Chameleon’s Saliva Is 400 Times Stickier Than Your Spit

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The colorful chameleon fires its long, elastic tongue at an incredibly high-speed to zap an unsuspecting prey. It is also known that their tongues don’t wrap around the insects while pulling them back. So, how does the prey remain attached to the chameleon’s tongue? Scientists at the University of Mons in Belgium found that the secret lies in their sticky saliva.

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Their spit is as viscous as honey

According to a study published Tuesday in the journal Nature Physics, the chameleons’ spit is 400 times stickier than human spit. It means their spit is as viscous as honey. It was the first study to examine the viscosity of mucus from the tongues of these colorful lizards. Researchers led by Pascal Damman waited for a captive veiled chameleon Chamaeleo calyptratus throw its tongue at a clean slab of grass, behind which researchers had placed several crickets.

When they analyzed the saliva sample, they found that it was a strong enough glue to pick up even large insects. Chameleons can swallow prey up to 30% of their own body mass. Researchers believe that the size of the prey depends not on the stickiness of their saliva, but on the size of their mouth. Since chameleons swallow insects in whole, they can’t ensnare something that doesn’t fit in their mouth.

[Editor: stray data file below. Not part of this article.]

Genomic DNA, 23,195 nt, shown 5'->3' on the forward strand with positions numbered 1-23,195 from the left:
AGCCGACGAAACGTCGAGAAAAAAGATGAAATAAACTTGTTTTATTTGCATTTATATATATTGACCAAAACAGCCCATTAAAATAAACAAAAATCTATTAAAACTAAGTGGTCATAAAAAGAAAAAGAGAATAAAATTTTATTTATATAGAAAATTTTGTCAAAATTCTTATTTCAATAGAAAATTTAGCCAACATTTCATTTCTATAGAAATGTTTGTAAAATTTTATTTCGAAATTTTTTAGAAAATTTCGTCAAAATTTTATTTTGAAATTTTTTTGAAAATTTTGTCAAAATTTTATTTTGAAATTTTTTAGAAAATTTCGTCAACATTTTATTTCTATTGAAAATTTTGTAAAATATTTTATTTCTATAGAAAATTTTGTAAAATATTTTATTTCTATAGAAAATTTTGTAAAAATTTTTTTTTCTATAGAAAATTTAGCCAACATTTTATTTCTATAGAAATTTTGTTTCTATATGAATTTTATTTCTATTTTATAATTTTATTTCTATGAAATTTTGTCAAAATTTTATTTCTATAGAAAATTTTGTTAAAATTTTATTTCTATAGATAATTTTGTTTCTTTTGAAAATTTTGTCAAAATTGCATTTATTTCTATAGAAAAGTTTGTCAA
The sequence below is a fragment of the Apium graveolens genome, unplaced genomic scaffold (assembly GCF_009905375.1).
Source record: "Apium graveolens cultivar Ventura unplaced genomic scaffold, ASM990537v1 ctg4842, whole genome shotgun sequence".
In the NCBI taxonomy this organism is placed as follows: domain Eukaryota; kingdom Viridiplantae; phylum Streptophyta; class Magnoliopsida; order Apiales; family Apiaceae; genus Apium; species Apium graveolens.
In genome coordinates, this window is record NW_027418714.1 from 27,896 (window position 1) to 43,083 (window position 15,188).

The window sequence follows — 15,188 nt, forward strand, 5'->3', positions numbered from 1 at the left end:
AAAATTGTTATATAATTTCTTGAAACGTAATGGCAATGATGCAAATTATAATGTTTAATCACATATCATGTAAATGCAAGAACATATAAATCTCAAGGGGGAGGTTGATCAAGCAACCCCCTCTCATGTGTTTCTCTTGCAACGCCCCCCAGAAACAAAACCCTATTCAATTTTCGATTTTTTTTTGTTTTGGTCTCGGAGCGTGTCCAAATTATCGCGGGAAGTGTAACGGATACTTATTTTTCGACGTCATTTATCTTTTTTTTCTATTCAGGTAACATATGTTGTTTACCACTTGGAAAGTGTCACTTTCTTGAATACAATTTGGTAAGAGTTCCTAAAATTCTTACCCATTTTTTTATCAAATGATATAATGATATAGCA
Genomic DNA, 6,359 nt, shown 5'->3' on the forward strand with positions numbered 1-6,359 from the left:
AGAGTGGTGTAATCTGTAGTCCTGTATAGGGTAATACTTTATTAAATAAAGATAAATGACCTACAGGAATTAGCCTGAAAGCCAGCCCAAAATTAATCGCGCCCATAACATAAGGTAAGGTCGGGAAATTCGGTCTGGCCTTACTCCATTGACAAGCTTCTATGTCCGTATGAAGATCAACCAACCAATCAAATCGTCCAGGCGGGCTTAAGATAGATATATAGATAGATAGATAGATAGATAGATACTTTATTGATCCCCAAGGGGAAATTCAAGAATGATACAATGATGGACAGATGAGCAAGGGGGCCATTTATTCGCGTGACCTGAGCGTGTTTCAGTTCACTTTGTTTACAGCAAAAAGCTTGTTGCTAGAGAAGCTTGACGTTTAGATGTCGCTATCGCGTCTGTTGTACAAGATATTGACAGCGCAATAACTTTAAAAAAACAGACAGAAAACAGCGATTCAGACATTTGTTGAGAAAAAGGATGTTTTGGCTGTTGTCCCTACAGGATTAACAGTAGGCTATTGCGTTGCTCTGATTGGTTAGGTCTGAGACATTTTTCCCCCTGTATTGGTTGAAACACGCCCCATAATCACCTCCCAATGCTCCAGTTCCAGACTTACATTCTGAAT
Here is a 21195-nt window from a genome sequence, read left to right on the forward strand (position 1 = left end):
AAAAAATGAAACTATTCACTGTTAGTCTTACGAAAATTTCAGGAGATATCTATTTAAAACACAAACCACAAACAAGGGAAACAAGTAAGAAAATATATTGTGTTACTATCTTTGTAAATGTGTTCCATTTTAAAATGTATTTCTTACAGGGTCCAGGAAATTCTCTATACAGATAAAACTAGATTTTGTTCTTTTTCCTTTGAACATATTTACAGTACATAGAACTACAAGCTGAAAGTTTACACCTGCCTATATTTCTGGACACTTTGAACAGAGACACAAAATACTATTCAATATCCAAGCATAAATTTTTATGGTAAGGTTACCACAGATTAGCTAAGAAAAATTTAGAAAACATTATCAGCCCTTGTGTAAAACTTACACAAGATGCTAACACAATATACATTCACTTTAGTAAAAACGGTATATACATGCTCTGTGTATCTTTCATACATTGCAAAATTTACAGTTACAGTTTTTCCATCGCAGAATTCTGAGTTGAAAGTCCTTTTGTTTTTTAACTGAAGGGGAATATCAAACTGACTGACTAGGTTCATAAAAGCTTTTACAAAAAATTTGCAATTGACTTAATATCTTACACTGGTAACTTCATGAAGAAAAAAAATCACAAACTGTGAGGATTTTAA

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How researchers measured the viscosity of chameleon saliva

Damman and his colleagues measured the adhesiveness of the saliva by smearing it on a slanted glass plate and then rolling a small bead down it. It allowed them to measure the viscosity of the mucus by comparing how fast the bead rolled down a decline with and without the saliva on it. Other scientists believe mucus may not be the only factory because Damman didn’t discuss the roles of surface tension and lingual suction that have been demonstrated to occur in chameleons.

The high speed at which the lizard’s tongue accelerates and retracts makes saliva even more effective. “When the tongue pulls rapidly, it makes the adhesion higher,” said Damman. But if the mucus is stressed slowly, it behaves like a liquid with little stickiness.

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Vikas Shukla has a strong interest in business, finance, and technology. He writes regularly on these topics. - He can be contacted by email at vshukla@valuewalk.com.
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